Feb 1, 2023·edited Feb 1, 2023Liked by Philosophy bear

As someone who works with language models, and has spent some time mucking about in their innards, I'd like to split the "world model" thing into subquestions:

1) Do stacks of encoder and/or decoder layers have a world model in them?

2) Do (a) the outputs vanilla GPTs generate naively, or (b) the outputs some GPTs are tuned to generate using RLHF or similar techniques, draw upon that world model in consistent and reasonable way, or are they just kind of BSing their way through it in ways seem humanlike to humans?

The answer to (1) is definitely yes; there's lots of things language models can do that they wouldn't be able to do if they didn't have a world model in them.

I think the answer to (2a) is mostly no; vanilla GPT-3's output lurches around conceptually in ways that are often bizarre and incoherent.

The answer is (2b) is unclear, but I lean toward yes. A system that has access to a world model and is rewarded for behaving as if it is drawing upon that world model is probably drawing upon that world model at least to some degree.

ChatGPT still has some serious issues using its world model, though - it's extremely prone to making things up that don't exist; it seems to really want to give affirmative-seeming answers to questions ("does Python library X provide functionality for Y?") even if it should be giving a negative answer. So it may be drawing upon the world model when it can, but BSing in certain cases because it wants to say "yes" even though its world model tells it "no".

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Yeah. The answer to 2b is definitely "a bit of both".

What I can't believe is that 1 is still in debate. It's a solved issue!

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as a counterpoint, you may find this article interesting to read: https://deoxyribose.github.io/No-Shortcuts-to-Knowledge/

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"I'm a philosopher with an interest in language and AI. "

You don't seem to be on the LibDem network. Get on it, quickly:


Only elf-eared philosophers are reliable.

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Gary Marcus et al.'s arguments aren't philosophical, they're empirical. They look at the model's output and point out examples demonstrating that your reason #1 just does not hold.

As for reasons #2 and #3, nobody disagrees (philosophically, I'm sure some technical "no, the current size actually isn't large enough" arguments exist, but some finite size clearly should be enough), but something being possible in principle is not the same as it being true in practice, and the burden of proof regarding something actually being true in practice is on the proponent. The problem is, there's none, the models all being black boxes. So we're stuck with examining their output, and it contains enough confidently spouted bullshit of the "[someone] died in 2018, so he couldn't have been alive in 2001" kind to suggest they're just reciting formulas, and whenever they "pass" some test of understanding, it happens by chance (or intentional overfitting, we know the models are highly curated) rather than some general ability.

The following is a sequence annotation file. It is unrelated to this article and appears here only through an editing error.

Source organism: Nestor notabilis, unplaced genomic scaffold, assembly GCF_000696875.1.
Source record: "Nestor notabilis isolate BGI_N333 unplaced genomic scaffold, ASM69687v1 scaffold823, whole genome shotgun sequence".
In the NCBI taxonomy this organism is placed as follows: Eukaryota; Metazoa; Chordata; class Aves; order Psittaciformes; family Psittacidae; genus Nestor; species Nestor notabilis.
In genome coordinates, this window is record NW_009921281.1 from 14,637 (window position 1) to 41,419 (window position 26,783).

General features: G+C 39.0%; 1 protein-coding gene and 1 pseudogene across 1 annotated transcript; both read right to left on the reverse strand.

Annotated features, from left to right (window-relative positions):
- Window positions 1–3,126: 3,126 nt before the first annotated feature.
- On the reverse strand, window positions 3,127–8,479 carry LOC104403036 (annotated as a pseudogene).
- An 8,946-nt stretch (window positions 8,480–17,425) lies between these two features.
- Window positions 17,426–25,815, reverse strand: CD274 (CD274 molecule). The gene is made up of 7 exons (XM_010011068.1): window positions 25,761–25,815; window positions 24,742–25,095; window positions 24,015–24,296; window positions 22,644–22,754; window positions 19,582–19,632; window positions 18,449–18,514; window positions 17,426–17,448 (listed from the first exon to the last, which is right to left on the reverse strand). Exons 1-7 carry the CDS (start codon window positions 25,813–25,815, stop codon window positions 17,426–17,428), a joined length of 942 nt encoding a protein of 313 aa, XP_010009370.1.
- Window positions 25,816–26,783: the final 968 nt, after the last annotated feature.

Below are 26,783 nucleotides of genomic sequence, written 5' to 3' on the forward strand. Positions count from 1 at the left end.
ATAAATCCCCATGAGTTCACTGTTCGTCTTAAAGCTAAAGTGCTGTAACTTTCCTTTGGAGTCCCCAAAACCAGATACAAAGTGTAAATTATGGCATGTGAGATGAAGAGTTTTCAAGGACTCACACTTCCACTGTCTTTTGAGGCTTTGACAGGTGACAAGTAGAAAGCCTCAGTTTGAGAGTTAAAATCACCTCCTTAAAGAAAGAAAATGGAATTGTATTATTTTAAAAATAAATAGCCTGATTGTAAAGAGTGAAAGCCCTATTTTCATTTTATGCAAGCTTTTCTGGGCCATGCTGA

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I do think that people are making the philosophical argument, and I definitely think Marcus has made it on occasion (his "glorified spreadsheet" line, and many of his acolytes have definitely made it).

I see the empirical argument as largely one for machine learning specialists and cognitive scientists, but I think team LLM is winning that at the moment. The argument against reeks too much of cherry-picking, sober analysis of the leaderboards etc. suggests that the range of questions that can trip up large language models is ever shrinking.

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Is the ChatGPT response you quote part of the canned dialog/controller scripts, or actually generated? Its style seems similar to the other boilerplate text that the system returns when asked if it is sentient or about specific websites: these texts are hardcoded and better seen as part of the scaffolding, not as interesting outputs (unless we are interested in studying which narrative OpenAI is pushing).

If similar inputs even when phrased differently lead to largely identical output then I would tend to classify these as boilerplate.

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Perhaps another way of reasoning about the underlying 'theory of world' is to imagine a situation where alien archaeologists come to an extinct Earth, armed with language models. They manage to identify vast stores of data which they conclude represent a large chunk of linguistic corpa and then run them through their highly advanced language models with big onboard supercomputers. These models have the disadvantage of having to sort through an alien coding structure, but this should not be an in principle insurmountable problem.

The archaeologists can then inquire through these models about the nature of this extinct Earth society, where they have no context to define for them weird things like the "United Nations" or "Canada". I would think that this archaeological language model generates a model of the world – as well as a model of language that predicts the data structures that they encounter.

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